Ying Yue was born in 1935, 23 years after footbinding was officially outlawed in China. Unfortunately, in some remote rural areas, such as Yunnan Province, it continued to be practiced until the 1950s. The last new case of footbinding in Cina was reported in 1957.
In 1945 footbinding was finally banned in Qujing (曲靖) where Ying Yue was born, in the same area where also Xiu Ying used to live.
Tears drip down Ying Yue’s cheeks while she remembers the pain she endured when she was 10 years old, on her first day working in the fields. Her feet were no more suited for walking long distances and standing many hours in a rice field. To allow her to work outside, her feet were “unbound”, a practice that tried to undo the damage done to her toes, but that in reality traumatized the girls even more.
As we talk with Ying Yue, she says something that I didn’t expect: “I’m sad that my feet are not as tiny as my mom’s”.
“Bring me the nicer shoes!”, Ying Yue orders her daughter while I take some close up pictures. She complains that the fabric of the shoes isn’t good and she’s afraid that the pictures might not look good.
“Much better, but at home, I have another pair that is even nicer, next time I’ll show it to you” she tells us with pride. In 1999, the last shoe factory making lotus shoes closed.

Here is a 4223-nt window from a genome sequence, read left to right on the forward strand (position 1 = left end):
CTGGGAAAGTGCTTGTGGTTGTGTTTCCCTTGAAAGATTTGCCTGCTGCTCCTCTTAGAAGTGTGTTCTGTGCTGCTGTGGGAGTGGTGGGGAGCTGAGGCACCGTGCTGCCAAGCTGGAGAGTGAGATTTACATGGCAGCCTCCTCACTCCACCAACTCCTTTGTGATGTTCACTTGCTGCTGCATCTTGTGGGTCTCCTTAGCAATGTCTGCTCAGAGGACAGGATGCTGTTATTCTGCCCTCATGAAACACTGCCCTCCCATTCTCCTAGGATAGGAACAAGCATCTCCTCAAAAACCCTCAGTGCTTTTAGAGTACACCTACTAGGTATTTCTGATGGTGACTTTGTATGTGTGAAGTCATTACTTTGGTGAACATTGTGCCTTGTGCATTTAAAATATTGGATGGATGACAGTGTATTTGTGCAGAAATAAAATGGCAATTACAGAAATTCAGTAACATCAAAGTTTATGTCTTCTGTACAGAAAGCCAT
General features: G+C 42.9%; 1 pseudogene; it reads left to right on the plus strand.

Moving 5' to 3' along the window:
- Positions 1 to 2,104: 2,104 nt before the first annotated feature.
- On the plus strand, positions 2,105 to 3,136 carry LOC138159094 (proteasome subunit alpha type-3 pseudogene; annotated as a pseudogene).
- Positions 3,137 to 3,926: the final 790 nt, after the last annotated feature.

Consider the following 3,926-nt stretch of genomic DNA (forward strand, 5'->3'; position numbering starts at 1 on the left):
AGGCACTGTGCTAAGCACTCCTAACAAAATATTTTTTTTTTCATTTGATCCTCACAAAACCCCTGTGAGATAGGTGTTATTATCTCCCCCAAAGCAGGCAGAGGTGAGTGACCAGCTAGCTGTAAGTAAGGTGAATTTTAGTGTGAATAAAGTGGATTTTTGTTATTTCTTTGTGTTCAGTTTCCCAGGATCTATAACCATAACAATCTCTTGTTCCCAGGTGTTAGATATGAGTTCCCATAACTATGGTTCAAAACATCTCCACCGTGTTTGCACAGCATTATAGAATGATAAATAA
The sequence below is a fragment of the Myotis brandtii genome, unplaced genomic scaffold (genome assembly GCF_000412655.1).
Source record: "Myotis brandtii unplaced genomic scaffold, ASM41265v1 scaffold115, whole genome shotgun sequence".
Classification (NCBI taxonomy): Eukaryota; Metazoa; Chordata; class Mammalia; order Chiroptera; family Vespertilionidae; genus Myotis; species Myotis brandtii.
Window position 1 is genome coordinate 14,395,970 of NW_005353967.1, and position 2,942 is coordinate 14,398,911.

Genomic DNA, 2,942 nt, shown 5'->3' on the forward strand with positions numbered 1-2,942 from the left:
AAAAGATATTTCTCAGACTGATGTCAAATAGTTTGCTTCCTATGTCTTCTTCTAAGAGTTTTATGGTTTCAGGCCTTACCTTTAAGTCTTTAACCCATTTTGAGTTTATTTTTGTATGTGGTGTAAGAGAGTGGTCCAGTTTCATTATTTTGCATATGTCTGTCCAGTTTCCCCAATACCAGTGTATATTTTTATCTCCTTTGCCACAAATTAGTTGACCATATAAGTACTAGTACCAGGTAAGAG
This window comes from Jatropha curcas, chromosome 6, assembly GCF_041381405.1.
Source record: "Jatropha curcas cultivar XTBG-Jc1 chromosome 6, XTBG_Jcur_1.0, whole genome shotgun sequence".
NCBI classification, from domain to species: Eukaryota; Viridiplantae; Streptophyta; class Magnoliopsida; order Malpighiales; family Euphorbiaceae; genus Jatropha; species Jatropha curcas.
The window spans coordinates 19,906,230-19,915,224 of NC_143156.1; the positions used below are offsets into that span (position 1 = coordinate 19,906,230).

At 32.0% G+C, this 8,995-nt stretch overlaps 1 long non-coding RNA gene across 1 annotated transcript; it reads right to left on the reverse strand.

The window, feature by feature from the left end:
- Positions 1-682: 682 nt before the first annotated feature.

Like most people from her generation, Ying Yue has lived a tough life. She was born in one of the poorest places in China, and besides surviving several wars, she lost 5 daughters, 3 sons, and also her husband. When she was 60 years old, she had an accident that damaged permanently her legs and she also lost sight from one eye. Today she has only 1 surviving daughter, that takes care of her while working as a janitor in a public toilet.
As I try to ask more questions about how is it like to live with such small feet, she burst again into tears: “I don’t have anything left to live for”. Her daughter tries to calm her down but she is just too sad.
Ying Yue doesn’t seem to be too concerned about having had her feet bound when she was young: her main regret is not having a surviving male child. This mentality is still very common in China, especially for those who lived through the years of the one-child policy.
“Did you pay the photographer!?” Ying Yue asks her daughter with a serious tone while we prepare to leave. We try to explain that it is our pleasure to be there but she doesn’t seem to understand.
We say goodbye to Ying Yue, one of the last women still alive that had their feet bound, a victim of a practice that is fortunately long gone.
Helped by her daughter, she slowly walks away trying to keep the balance on her “iron feet”. Not too far from us, a young businesswoman passes by driving her new Maserati.
Ying Yue and the other women I photographed are living proof of how much women’s conditions in China have improved over the last decades, even though there is still great gender inequality.
A huge thanks to my friends Jack and Sebastian. Without them, I wouldn’t have been able to tell this story. Thanks also to Pavel Toropov for helping with the editing. Pictures are available on Alamy with an RM license.